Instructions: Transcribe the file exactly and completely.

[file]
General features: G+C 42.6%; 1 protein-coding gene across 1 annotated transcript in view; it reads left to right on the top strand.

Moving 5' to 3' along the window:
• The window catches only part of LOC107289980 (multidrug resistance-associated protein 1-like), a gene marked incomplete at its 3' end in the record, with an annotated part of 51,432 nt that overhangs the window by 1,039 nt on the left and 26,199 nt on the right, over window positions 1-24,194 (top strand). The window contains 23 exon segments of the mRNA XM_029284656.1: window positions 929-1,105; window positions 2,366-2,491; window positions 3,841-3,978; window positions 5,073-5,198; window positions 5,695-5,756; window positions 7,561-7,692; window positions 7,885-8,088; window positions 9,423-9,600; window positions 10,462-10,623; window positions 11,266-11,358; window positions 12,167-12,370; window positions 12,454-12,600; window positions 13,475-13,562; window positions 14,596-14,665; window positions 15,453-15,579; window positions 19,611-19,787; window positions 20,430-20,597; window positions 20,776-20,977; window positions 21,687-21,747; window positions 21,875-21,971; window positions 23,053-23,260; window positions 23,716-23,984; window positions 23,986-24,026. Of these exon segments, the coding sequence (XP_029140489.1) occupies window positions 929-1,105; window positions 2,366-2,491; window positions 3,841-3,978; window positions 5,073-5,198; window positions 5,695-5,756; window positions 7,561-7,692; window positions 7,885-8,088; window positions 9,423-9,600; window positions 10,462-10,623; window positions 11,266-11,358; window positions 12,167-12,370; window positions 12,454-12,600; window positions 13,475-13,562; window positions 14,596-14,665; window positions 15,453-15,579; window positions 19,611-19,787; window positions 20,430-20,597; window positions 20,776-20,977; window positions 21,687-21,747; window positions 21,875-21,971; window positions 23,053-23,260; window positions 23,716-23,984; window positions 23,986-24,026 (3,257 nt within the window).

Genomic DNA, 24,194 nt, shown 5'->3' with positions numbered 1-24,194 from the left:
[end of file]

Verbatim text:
General features: G+C 42.6%; 1 protein-coding gene across 1 annotated transcript in view; it reads left to right on the top strand.

Moving 5' to 3' along the window:
• The window catches only part of LOC107289980 (multidrug resistance-associated protein 1-like), a gene marked incomplete at its 3' end in the record, with an annotated part of 51,432 nt that overhangs the window by 1,039 nt on the left and 26,199 nt on the right, over window positions 1-24,194 (top strand). The window contains 23 exon segments of the mRNA XM_029284656.1: window positions 929-1,105; window positions 2,366-2,491; window positions 3,841-3,978; window positions 5,073-5,198; window positions 5,695-5,756; window positions 7,561-7,692; window positions 7,885-8,088; window positions 9,423-9,600; window positions 10,462-10,623; window positions 11,266-11,358; window positions 12,167-12,370; window positions 12,454-12,600; window positions 13,475-13,562; window positions 14,596-14,665; window positions 15,453-15,579; window positions 19,611-19,787; window positions 20,430-20,597; window positions 20,776-20,977; window positions 21,687-21,747; window positions 21,875-21,971; window positions 23,053-23,260; window positions 23,716-23,984; window positions 23,986-24,026. Of these exon segments, the coding sequence (XP_029140489.1) occupies window positions 929-1,105; window positions 2,366-2,491; window positions 3,841-3,978; window positions 5,073-5,198; window positions 5,695-5,756; window positions 7,561-7,692; window positions 7,885-8,088; window positions 9,423-9,600; window positions 10,462-10,623; window positions 11,266-11,358; window positions 12,167-12,370; window positions 12,454-12,600; window positions 13,475-13,562; window positions 14,596-14,665; window positions 15,453-15,579; window positions 19,611-19,787; window positions 20,430-20,597; window positions 20,776-20,977; window positions 21,687-21,747; window positions 21,875-21,971; window positions 23,053-23,260; window positions 23,716-23,984; window positions 23,986-24,026 (3,257 nt within the window).

Genomic DNA, 24,194 nt, shown 5'->3' with positions numbered 1-24,194 from the left: